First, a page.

Death of a Salesman is a tragedy about the differences between the Loman family's dreams and the reality of their lives. The play is a scathing critique of and of the competitive, materialistic American society of the late 1940s. The storyline features Willy Loman, an average guy who attempts to hide his averageness and failures behind increasingly delusional hallucinations as he strives to be a "success."

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Even though he is set on Biff’s imminent success, Biff betrays him and he refuses to accept his father’s unattainable, dementia-driven dreams for him. Another example of betrayal in Death of a Salesman is when Willy, who fears betrayal from his family, ironically betrays Linda, by having an affair with another woman and also buying stockings for her. At this time, stockings were expensive and Willy’s unfaithfulness to his wife was shown when he bought stockings for a strange woman, rather than for Linda. At the end of the play, Willy ends up abandoning his own family, by committing suicide.


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His intense desire for gaining respect results in reliving past memories and triumphs to boost his ego, which is adopted by his family, much to their detriment. His son Biff suffers through immense embarrassment and shame derived from his father’s failed hopes, distorting his own sense of purpose and reality. The Loman’s all live in a world of illusions, and their issues mostly revolve around Willy. Linda encourages Willy’s inflated sense of self by providing false compliments and the negative aspects of his personality. Abandonment and Betrayal The issues of abandonment and betrayal are prominent in Death of a Salesman. Willy Loman’s father and brother abandoned him as a child, leaving him emotionally unstable.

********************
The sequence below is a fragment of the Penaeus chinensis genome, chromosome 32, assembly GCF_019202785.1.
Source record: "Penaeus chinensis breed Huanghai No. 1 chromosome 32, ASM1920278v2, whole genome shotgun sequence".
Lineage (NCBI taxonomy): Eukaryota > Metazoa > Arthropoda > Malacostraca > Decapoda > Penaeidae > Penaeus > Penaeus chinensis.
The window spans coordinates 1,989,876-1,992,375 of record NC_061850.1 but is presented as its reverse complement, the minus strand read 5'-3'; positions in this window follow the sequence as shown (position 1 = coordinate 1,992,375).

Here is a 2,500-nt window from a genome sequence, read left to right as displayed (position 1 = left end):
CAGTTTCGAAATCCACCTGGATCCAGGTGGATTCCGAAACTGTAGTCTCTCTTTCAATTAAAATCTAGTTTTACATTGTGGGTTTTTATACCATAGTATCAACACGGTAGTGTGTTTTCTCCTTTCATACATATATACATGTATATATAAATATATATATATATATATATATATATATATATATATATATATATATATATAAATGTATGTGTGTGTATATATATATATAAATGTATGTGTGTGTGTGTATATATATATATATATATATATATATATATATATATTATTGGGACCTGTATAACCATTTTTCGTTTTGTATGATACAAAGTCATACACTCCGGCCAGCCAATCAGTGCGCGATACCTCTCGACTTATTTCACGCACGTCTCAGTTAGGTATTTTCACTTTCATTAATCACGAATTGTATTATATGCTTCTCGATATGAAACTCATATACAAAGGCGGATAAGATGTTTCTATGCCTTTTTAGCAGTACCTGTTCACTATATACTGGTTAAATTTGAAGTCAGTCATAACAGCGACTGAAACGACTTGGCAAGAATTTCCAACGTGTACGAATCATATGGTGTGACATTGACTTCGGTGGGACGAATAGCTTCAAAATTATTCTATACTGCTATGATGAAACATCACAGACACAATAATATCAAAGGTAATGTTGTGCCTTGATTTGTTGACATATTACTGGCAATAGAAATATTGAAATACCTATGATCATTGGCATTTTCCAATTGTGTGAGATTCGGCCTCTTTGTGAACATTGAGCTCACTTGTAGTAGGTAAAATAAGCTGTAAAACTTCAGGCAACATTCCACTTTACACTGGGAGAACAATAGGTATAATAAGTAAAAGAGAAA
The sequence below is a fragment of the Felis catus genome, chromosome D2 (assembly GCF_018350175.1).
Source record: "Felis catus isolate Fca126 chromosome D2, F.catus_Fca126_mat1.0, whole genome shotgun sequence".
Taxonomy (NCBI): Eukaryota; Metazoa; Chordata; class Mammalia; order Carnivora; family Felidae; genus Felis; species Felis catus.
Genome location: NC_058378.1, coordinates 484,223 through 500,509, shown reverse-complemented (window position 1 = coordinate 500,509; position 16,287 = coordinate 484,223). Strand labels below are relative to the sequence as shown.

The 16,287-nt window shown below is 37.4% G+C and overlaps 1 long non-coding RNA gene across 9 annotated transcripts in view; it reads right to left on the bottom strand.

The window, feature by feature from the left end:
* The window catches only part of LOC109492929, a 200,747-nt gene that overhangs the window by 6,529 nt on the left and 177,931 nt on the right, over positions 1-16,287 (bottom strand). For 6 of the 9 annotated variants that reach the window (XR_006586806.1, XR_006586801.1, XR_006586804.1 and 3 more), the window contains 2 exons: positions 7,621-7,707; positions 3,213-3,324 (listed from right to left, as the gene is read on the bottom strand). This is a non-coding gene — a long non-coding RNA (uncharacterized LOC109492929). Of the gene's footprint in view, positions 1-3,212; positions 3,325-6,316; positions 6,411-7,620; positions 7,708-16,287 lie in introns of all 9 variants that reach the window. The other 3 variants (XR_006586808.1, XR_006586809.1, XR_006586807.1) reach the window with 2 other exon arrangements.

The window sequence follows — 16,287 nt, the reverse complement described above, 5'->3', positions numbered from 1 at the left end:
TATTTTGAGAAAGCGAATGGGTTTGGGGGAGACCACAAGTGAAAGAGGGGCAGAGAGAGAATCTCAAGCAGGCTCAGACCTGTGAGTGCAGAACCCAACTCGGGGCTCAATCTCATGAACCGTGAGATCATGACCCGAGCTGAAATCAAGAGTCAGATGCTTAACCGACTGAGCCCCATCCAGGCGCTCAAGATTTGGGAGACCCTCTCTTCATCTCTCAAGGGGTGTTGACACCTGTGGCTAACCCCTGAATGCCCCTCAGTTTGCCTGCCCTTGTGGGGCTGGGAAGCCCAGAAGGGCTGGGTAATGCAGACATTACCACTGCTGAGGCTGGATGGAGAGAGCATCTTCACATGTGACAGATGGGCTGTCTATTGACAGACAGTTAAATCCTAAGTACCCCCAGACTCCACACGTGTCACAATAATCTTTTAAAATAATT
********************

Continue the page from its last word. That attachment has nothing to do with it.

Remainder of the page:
The American Dream in Arthur Miller's Death of a Salesman Material happiness provides the ambition behind seeking the "Arthur Miller's Death of a Salesman ."

‘Death of a Salesman’ is a tragic play which explores the concept of material success, reputation and dreams. Willy Loman is a man who is chasing his unattainable goals and whose mind lives in the past. His mind is set on materialistic achievements, so much that his dreams are passed on to his family, as well. The Lomans are a family of delusional people – a family of lies and deceit. In the end, Willy is unable to abstain from reality anymore, and ultimately, results in him committing suicide. This play demonstrates the effect of the ‘American Dream’ and how people’s dreams can be shattered by false promises in their business lives and also their personal relationships.

The Dysfunctional American Dream in Death of a Salesman by Arthur Miller 1231 Words | 5 Pages

Death of a Salesman is widely considered even to this day to be one of the greatest American plays ever written. It's often ranked right up there with classics like Eugene O'Neill's , Thornton Wilder's , and Tennessee Williams' .